The use of cephalopods, particularly octopuses, in laboratory research is on the rise, with several labs in the U.S. raising octopuses for their own use and as a supply for researchers around the world. Many of these octopuses are subjected to experiments related to gene-editing which researchers claim can benefit humans. But others are unconvinced that such research is useful.
Earlier this year, a group of academics and animal advocacy organizations submitted a petition calling for America’s National Institutes of Health (NIH) to extend animal welfare protections to octopus, squid, and cuttlefish used in laboratory research.
The petition, submitted to NIH and the U.S. Department of Health and Human Services in June, is signed by groups such as the New England Anti-Vivisection Society and the Humane Society of the United States, along with experts on octopus and other cephalopods, including neuroscientist Lori Marino, environmental scientist Jennifer Jacquet, and philosopher Peter Godfrey-Smith. It urges NIH to take immediate action to amend its Policy on Humane Care and Use of Laboratory Animals to include cephalopods within the definition of “animal” to ensure a minimum level of protection for their handling and care in laboratories.
The signatories argue that NIH ought to update its standards of care for laboratory animals to reflect the best available scientific knowledge as indicated in the laws regarding research animals. According to the petition, it is clear that cephalopods are “sensitive, intelligent creatures who, like other animals used in biomedical research, deserve to be treated humanely.” The petition provides ample evidence of the complexity of cephalopod brains, their capacity for pain and suffering, and their unique welfare needs.
According to the Physicians Committee for Responsible Medicine, one of the petition’s signatories, the investigation of gene-editing and other phenomena related to human health should “utilize human samples, tissues, and cell cultures” rather than that of cephalopods in order to maximize usefulness and applicability to humans beings.
Lori Marino believes that the majority of the research being carried out on cephalopods is more about sating curiosity about the strange and fascinating aspects of cephalopod minds and physiologies than about improving human health. “Much of the scientific community is just giddy with all the ‘research opportunities’ posed by cephalopods because of their unusual genomes, body plans, nervous system, etc.,” she told Sentient Media.
“They are ‘playing’ with these animals and receiving funding for giving lip-service to claims that this is to further scientific progress that will eventually make human lives better,” says Marino. “I can think of much more direct ways to make human lives better than vivisecting cephalopods, quite honestly.”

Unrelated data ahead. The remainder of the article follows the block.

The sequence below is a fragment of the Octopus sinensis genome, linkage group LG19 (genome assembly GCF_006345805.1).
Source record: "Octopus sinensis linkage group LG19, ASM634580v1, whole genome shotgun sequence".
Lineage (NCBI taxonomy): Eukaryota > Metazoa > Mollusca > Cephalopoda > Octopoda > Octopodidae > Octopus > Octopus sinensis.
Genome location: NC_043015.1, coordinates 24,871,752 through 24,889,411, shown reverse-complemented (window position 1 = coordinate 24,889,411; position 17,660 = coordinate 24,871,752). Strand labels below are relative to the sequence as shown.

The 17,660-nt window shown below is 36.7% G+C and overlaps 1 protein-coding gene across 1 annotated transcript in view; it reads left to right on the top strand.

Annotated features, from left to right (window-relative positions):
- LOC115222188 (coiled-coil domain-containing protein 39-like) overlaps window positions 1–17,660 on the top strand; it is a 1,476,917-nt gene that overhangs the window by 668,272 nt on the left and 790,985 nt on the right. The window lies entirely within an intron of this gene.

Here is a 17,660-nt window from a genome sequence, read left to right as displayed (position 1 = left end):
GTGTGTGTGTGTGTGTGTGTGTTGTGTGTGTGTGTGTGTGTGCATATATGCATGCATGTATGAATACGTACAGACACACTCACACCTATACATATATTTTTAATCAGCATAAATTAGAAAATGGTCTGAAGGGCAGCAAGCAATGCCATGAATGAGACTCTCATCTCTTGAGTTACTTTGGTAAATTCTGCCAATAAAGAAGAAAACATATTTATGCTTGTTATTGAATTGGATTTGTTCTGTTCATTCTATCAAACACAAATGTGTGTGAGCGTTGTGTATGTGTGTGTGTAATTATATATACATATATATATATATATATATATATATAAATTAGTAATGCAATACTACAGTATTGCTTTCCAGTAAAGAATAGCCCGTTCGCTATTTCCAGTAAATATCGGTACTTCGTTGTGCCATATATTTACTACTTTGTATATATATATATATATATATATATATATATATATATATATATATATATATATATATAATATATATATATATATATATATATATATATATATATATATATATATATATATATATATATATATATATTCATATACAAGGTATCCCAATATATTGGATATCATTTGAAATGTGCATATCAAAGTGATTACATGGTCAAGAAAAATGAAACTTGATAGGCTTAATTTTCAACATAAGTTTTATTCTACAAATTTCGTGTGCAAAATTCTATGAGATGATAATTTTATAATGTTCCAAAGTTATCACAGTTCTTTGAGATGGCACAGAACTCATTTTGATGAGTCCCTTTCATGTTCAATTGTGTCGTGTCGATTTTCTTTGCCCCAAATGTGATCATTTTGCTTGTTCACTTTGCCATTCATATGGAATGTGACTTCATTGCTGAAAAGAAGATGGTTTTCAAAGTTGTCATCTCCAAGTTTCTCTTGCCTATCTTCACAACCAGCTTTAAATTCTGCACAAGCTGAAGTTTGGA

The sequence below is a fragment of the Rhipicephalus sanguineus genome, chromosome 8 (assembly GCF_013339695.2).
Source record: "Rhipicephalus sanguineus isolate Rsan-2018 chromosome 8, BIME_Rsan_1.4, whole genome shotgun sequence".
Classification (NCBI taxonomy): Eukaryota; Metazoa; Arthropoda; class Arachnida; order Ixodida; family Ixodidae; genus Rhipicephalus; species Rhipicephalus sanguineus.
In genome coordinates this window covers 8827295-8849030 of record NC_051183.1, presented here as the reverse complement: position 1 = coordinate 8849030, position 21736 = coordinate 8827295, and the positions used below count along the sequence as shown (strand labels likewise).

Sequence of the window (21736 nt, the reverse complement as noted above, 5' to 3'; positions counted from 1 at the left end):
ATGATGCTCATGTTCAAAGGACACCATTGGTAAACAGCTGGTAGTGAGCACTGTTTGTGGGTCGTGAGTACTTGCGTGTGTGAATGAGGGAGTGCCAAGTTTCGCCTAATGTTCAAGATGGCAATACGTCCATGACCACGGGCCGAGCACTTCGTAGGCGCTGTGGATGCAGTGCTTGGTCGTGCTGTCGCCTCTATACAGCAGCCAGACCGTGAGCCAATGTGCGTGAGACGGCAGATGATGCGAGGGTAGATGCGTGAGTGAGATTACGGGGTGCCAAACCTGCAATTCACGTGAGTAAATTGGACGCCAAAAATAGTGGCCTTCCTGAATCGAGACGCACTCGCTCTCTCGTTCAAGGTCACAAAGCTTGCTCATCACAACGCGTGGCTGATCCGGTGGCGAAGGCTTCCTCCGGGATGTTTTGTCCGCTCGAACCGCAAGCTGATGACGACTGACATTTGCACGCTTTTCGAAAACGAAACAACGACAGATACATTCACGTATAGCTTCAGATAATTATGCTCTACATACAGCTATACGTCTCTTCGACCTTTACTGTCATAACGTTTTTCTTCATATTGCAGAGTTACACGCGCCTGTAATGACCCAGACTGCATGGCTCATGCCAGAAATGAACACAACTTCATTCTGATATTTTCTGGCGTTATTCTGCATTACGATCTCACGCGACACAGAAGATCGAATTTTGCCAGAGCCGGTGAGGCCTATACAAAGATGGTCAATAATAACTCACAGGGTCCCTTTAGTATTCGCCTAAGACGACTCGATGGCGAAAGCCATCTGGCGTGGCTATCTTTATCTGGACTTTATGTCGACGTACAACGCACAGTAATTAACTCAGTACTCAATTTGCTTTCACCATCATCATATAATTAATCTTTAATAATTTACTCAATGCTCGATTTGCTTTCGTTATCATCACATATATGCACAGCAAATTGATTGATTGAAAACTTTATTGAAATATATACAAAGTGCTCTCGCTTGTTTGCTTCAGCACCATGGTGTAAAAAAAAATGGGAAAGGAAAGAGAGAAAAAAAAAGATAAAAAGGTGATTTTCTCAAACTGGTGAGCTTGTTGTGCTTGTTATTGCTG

Experiments conducted on cephalopods can be invasive and painful or may require the animals to be killed. As an increasing number of researchers turn their attention to cephalopods, ever more of the animals are subjected to experimentation. Without laws to protect them, scientists are free to conduct research on the octopuses without having to first obtain the approval of an ethics committee for particular projects.
In order to supply the researchers with a supply of cephalopods to study, labs such as the Marine Biological Laboratory (MBL) in Woods Hole, Massachusetts, are trying to mass-produce octopuses in captivity. MBL has figured out how to artificially incubate octopus eggs, cutting down the significant time and effort it takes a mother octopus to do the job naturally. Breeding and keeping octopuses in captivity, mirroring efforts in the burgeoning octopus farming industry to meet the growing appetite for octopus as food, raises additional welfare issues.
Marino stresses that welfare protections will not spare cephalopods from exploitation and abuse, just as they do not for other lab animals granted legal protection, but “knowing that there are animals currently in labs who, at the very least, are protected in some slim ways, I believe that cephalopods should have those same protections.”
Heather Browning, Research Officer in Animal Sentience & Welfare at the London School of Economics and petition signatory, says that giving cephalopods welfare protection will also mean that there will need to be “a stronger justification” for invasive or fatal procedures and that this can “result in fewer animals used.” She points out that while researchers do “seem to aim for best practice in terms of cephalopod care and welfare,” without regulation there may be variation in the degree of care cephalopods are given in different labs.
The petition also calls for NIH to update the Guide for the Care and Use of Laboratory Animals to include current best practice for cephalopods, which would help to ensure their species-specific needs are met. “They have quite specialized husbandry requirements, not least their need for cognitive stimulation–particularly in octopuses–and it is important for the welfare of cephalopods that these are followed,” says Browning.The petition is a “petition for rulemaking”, a “mechanism through which any interested party can request an agency to issue, amend, or repeal a rule” under U.S. law. As such, NIH and the Department of Health and Human Services are required to respond. If the U.S. adopts the recommendation of the petition, it would bring its animal welfare laws in line with those of the European Union, the UK, Australia, Canada, Switzerland, and Norway.
Claire writes on animals, environment, and climate. She lives in Oxford, UK, where she moonlights delivering organic veg boxes on a cargo bike.